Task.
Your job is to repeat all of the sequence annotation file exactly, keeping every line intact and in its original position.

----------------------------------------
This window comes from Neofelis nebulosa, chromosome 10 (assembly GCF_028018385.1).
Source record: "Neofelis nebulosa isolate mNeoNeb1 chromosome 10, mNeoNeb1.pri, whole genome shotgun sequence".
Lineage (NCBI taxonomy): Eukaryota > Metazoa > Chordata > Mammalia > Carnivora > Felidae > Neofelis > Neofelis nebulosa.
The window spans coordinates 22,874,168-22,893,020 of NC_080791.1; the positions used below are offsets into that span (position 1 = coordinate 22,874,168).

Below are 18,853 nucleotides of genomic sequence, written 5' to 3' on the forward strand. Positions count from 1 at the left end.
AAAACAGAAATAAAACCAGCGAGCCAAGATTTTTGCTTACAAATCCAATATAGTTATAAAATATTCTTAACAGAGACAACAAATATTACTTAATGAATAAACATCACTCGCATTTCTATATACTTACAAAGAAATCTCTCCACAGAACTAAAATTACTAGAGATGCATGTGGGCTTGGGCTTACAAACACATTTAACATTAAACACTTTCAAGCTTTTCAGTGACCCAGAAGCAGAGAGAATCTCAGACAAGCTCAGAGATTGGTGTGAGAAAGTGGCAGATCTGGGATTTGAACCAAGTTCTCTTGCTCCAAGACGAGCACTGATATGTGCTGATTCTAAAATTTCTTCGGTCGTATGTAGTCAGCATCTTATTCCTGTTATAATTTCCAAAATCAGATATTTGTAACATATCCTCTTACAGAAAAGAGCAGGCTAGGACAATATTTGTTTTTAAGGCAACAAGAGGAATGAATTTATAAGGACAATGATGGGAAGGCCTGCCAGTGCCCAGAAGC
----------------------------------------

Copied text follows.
This window comes from Neofelis nebulosa, chromosome 10 (assembly GCF_028018385.1).
Source record: "Neofelis nebulosa isolate mNeoNeb1 chromosome 10, mNeoNeb1.pri, whole genome shotgun sequence".
Lineage (NCBI taxonomy): Eukaryota > Metazoa > Chordata > Mammalia > Carnivora > Felidae > Neofelis > Neofelis nebulosa.
The window spans coordinates 22,874,168-22,893,020 of NC_080791.1; the positions used below are offsets into that span (position 1 = coordinate 22,874,168).

Below are 18,853 nucleotides of genomic sequence, written 5' to 3' on the forward strand. Positions count from 1 at the left end.
AAAACAGAAATAAAACCAGCGAGCCAAGATTTTTGCTTACAAATCCAATATAGTTATAAAATATTCTTAACAGAGACAACAAATATTACTTAATGAATAAACATCACTCGCATTTCTATATACTTACAAAGAAATCTCTCCACAGAACTAAAATTACTAGAGATGCATGTGGGCTTGGGCTTACAAACACATTTAACATTAAACACTTTCAAGCTTTTCAGTGACCCAGAAGCAGAGAGAATCTCAGACAAGCTCAGAGATTGGTGTGAGAAAGTGGCAGATCTGGGATTTGAACCAAGTTCTCTTGCTCCAAGACGAGCACTGATATGTGCTGATTCTAAAATTTCTTCGGTCGTATGTAGTCAGCATCTTATTCCTGTTATAATTTCCAAAATCAGATATTTGTAACATATCCTCTTACAGAAAAGAGCAGGCTAGGACAATATTTGTTTTTAAGGCAACAAGAGGAATGAATTTATAAGGACAATGATGGGAAGGCCTGCCAGTGCCCAGAAGC